Colic Baby

Does your baby cry excessively even after feed, nappy change and a good nap? You may check in this guide if symptoms of colic match with your childs behavior. If yes, colic shouldnt worry you as it settles down on its own. Read further about symptoms of a colic baby, the causes and remedies.

Last Updated: Oct 22, 2020 11:29 GMT

Colic Baby
Colic Baby
What are the symptoms of a colic baby?

Newborns can cry for a number of reasons, at any time of the day and night, and for any period of time. Yes, babies are unpredictable. However, if you want to find whether your baby’s cry is due to colic or not, here are a few general guidelines:

  • Your baby is not older than five months. Most colic babies begin to show symptoms by two or three weeks after birth. 
  • Except for the bouts of crying, colic babies show normal signs of growth like feeding well and gaining weight. 
  • The thumb rule to diagnose a colic baby is this: Your baby cries for more than three hours a day, for more than three days a week, for at least three weeks. It might seem your baby has been crying most of the time when he or she is awake. Yes, that’s what colic babies do!
  • A colic baby usually cries at a higher intensity than how we would expect a normal baby would do. 
  • It might take a long time for a colic crying episode to subside which in turn might take several attempts to soothe the baby. 
  • Your baby may show signs of tummy uneasiness like arching his back, pulling up his legs or clenching his fingers.
What causes colic in babies?

What exactly causes colic in babies still remains unknown. It is a popular belief that gassy tummy causes colic though there is no strong research-based evidence to support it. Some studies have shown that the intestinal bacteria in colic babies are different from that of non-colic babies. Some have shown that colic babies are extremely sensitive to external stimuli that they begin to cry intensely. Still others believe that components in breast milk or formula might be allergic to the baby. It must be noted that there are no significant differences between breastfed and formula-fed babies and between girls and boys in experiencing colic.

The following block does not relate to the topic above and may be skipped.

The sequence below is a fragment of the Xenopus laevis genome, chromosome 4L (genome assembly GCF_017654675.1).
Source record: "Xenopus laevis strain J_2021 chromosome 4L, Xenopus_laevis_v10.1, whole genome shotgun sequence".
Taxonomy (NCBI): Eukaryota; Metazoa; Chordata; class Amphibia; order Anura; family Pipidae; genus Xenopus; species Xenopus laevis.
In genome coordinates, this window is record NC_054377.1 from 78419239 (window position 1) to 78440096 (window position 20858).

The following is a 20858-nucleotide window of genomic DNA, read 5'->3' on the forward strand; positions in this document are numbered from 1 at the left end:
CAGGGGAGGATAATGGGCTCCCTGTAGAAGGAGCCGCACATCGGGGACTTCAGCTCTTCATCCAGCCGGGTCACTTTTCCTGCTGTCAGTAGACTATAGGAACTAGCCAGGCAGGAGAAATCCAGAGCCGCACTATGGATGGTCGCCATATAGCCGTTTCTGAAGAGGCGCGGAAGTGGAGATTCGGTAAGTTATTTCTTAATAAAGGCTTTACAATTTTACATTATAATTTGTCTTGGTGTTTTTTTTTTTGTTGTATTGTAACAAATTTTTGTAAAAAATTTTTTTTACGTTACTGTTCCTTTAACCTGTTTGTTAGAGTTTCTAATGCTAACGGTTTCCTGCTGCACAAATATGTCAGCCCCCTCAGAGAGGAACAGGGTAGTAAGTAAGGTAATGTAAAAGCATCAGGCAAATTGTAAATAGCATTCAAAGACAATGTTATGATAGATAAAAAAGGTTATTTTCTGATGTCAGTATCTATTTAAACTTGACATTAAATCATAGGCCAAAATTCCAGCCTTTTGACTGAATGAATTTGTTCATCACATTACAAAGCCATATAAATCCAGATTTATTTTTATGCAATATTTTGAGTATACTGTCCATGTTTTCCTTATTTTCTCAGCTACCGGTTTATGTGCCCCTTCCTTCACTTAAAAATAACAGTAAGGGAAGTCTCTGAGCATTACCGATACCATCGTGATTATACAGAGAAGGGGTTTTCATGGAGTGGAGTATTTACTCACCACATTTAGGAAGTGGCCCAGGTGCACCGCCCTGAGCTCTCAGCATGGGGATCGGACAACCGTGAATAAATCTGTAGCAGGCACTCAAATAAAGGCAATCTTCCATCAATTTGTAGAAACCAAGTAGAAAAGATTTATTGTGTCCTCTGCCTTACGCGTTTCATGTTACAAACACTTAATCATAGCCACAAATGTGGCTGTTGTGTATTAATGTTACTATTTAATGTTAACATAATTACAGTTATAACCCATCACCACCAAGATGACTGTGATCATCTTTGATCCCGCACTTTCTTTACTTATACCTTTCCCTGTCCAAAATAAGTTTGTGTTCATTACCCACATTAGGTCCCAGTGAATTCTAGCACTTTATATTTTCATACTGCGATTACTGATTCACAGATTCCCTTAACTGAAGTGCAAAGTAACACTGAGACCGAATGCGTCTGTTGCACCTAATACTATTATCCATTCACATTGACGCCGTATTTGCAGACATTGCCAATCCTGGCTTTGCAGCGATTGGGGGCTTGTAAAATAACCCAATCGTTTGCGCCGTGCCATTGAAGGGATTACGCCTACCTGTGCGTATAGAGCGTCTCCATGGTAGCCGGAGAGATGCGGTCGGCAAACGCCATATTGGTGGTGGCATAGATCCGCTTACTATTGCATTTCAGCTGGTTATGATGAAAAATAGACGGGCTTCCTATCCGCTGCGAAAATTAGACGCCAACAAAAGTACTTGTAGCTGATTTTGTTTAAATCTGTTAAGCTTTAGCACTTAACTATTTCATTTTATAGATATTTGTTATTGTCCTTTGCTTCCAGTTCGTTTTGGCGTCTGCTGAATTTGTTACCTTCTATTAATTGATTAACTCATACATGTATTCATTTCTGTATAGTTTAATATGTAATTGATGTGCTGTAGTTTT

Further Reading: Thrush In Babies: Symptoms and its Treatment

How to treat colic?

Strangely, there is no one sure method to treat a colic baby. As a matter of fact, there is no real treatment. It can be helpful to talk with your doctor about your baby’s crying behavior. Your doctor might do a physical examination to rule out other possible causes for your baby crying. However, most often, colic doesn’t need medical intervention. 

Most colic babies settle down by the time they reach their third or fourth months. Until then, you can try the following ways to calm down your crying baby, and you may as well invent something new and safe that works for your baby.

  • Walk holding your baby in your arms or resting him on your shoulders.
  • Colic babies have shown to respond to rocking movements. Rock him gently in a cradle or swing.
  • The rocking motion can alleviate his discomfort.‘White noise’ is a strange discovery to soothe colic babies though it has worked well for several parents. The noise of a vacuum cleaner or a blow dryer diverts crying babies and in some cases may put them to sleep.
  • Make sure not to place this equipment too close to the baby though.
  • Take the baby on a car ride or stroller.
  • Outdoors and rides can do the magic of calming down your baby.

Don’t take the following symptoms lightly. Report to your doctor immediately if you find the following changes in your baby:

  • Baby throws out or vomits feeds continuously
  • Baby does not take feeds well or loses weight
  • Baby has loose stools
  • Baby cries uncontrollably for longer hours than usual.

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